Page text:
I do love all things food – buying it, preparing it, cooking it, eating it. Even the stores where I buy it, the gadgets and equipment used to prepare it, my pots and pans I cook it in, and the utensils and plates I eat it from. I have even fallen in love with a restaurant bathroom (go figure).
Being tactile and pragmatic, a well-designed, well-crafted piece of kitchen equipment does send my heart aflutter. My commercial KitchenAid has been my faithful steed for over 20 years with nary a complaint from its 450 watt motor. (Did you know the silhouette of this mixer is a registered trademark?) My vintage 1972 Cuisinart food processor has still got it goin’ on but my barely one-month old Cuisinart immersion blender (just days out of its Amazon warranty period), however, prematurely burned out. I dug out my mom’s 30 year-old, still-in-box, but definitely out of its warranty, Hamilton Beach Mixette that, when plugged in, still whirred like hummingbird wings. I’d like to add the immersion blender was made in China. The Mixette was made in Racine, Wisconsin. I’m just sayin’…
My latest, new-found love came out of nowhere (as love can sometimes do). I wasn’t looking for it, it just happened.
Winding down from the major gorge fest called Thanksgiving, I chatted with my cousin Michael about the various Japanese dishes he made for this annual family reunion – nimono (stewed vegetables with seasoned shoyu), gomokuzushi (traditionally, five main ingredients over rice), and nukazuke (an involved fermenting/pickling method using toasted rice bran). And that’s when he brought it out – his fresh-off-the-boat hinoki tsukemono ki, a gift from the Kajiwaras who are long-time family friends and own a kitchen supply company in Tokyo. Having known of Michael’s penchant for traditional Japanese cooking, they brought him this traditional Japanese pickling pot. (Old school tsukemono ki are wood, but nowadays most are plastic.) This beauty was about 14″ across, and made from hinoki – a species of cypress with a blonde timber that is grown only in Japan. As I held the bowl in my hands, rubbing its grain across my cheek, I could smell the citrusy fragrance of the wood, so sweet I wanted to lick it. To the touch, it was as smooth and uncut as a single piece of wood – virtually seamless. To the eyes, it was warm and inviting – begging to be touched. It was an elegant vessel of a more civilized age. I was in love.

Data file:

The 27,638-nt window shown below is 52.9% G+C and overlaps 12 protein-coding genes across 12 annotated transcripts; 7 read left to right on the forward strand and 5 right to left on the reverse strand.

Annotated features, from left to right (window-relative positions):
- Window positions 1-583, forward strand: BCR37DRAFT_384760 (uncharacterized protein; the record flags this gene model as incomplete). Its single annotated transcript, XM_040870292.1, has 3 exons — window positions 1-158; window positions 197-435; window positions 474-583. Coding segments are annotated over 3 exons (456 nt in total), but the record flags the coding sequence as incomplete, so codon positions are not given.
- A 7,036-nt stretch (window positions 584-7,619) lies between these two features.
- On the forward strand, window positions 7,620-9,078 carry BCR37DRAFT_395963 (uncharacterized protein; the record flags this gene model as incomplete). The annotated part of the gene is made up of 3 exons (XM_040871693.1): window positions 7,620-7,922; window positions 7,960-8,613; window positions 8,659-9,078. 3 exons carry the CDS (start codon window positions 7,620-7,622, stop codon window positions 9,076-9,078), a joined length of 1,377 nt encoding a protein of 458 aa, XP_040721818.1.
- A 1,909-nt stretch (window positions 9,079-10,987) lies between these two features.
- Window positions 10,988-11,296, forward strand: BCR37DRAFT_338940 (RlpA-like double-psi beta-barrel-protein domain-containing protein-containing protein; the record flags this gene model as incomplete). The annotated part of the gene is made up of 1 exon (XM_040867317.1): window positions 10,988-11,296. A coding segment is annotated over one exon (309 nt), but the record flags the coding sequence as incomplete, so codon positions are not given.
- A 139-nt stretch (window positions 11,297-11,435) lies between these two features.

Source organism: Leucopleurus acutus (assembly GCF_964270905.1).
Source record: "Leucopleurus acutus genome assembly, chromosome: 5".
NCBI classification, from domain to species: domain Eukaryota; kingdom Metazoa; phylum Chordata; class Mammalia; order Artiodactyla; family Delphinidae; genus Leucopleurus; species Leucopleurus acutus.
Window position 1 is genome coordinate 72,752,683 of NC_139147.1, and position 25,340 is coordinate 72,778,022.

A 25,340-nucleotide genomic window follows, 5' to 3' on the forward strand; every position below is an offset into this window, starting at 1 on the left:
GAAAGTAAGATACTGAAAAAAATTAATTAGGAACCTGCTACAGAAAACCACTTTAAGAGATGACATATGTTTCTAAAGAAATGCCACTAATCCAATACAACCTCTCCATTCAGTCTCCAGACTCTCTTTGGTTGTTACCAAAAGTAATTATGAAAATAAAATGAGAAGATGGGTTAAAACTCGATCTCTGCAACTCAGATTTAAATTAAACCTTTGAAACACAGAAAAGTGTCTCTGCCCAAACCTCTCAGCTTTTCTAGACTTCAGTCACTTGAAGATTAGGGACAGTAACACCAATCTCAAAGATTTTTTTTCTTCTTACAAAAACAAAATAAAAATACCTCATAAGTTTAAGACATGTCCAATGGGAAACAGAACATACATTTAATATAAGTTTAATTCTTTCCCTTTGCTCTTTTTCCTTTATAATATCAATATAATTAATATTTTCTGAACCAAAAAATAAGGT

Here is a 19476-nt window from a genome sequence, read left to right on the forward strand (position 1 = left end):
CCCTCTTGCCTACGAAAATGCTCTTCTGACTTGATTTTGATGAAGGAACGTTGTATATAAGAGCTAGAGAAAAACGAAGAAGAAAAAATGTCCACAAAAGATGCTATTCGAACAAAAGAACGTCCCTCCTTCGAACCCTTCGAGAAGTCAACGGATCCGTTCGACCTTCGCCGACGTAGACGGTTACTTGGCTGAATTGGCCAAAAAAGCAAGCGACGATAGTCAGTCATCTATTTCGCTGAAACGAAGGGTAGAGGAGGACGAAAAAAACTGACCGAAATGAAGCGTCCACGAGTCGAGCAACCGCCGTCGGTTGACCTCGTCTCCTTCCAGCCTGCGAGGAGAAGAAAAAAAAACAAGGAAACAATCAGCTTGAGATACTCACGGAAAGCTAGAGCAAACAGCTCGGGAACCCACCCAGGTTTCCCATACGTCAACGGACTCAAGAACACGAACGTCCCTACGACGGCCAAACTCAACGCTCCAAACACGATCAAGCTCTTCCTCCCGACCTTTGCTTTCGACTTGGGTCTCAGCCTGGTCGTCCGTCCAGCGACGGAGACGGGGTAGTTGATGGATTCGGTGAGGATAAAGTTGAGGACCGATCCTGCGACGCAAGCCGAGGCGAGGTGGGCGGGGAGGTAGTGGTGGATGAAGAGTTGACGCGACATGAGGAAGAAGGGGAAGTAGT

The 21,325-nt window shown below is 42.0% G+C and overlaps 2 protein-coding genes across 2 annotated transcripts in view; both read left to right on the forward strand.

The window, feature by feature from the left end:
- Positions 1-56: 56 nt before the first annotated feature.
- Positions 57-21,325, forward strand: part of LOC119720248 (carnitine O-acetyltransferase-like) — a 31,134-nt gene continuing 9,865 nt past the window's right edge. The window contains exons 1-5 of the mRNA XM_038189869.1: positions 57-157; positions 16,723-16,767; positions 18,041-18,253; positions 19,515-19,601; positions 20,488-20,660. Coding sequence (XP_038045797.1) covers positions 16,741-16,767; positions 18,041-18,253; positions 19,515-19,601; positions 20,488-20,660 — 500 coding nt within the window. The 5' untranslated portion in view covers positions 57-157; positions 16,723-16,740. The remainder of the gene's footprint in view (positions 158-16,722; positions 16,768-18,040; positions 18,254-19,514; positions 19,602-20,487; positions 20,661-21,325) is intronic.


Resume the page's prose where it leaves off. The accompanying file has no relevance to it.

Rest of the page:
When I was a little girl, whenever I’d come across a big post – be it a granite street lamp, a wood telephone pole, a cement pylon – I would joyfully run up to it, enthusiastically wrap my arms around it, let out a content sigh and proclaim to all within earshot, “This is my lover boy!” So it’s no wonder that as I hugged the hinoki tsukemono ki to my breast, and a certain excitement, pleasure and peacefulness arose, I was four years old all over again – this was my lover boy!